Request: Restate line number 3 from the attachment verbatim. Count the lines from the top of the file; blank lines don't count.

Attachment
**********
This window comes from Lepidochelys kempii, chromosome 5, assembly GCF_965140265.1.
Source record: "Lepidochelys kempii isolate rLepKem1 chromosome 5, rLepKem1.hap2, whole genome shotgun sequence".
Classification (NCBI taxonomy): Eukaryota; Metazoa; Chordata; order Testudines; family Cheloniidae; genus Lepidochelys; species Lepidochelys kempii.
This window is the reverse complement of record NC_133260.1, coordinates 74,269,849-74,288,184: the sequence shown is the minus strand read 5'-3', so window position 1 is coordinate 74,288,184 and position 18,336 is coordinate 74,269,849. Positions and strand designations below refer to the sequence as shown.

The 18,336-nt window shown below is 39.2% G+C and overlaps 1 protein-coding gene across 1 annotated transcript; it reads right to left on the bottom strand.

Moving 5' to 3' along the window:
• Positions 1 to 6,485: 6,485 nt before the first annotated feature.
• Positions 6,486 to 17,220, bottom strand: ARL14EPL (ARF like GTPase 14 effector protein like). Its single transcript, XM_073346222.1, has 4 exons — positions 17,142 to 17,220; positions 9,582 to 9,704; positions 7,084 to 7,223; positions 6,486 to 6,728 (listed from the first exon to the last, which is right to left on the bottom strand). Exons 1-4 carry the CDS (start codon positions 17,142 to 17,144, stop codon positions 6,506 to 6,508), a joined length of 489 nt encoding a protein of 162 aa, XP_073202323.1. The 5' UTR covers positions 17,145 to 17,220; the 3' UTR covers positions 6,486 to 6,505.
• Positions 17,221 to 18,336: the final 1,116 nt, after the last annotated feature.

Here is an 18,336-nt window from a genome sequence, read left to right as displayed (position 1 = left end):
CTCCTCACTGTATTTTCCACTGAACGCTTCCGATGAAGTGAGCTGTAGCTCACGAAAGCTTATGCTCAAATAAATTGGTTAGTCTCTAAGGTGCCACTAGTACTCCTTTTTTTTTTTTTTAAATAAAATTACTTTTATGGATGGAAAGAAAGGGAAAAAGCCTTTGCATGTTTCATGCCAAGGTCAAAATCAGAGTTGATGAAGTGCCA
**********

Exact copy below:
Classification (NCBI taxonomy): Eukaryota; Metazoa; Chordata; order Testudines; family Cheloniidae; genus Lepidochelys; species Lepidochelys kempii.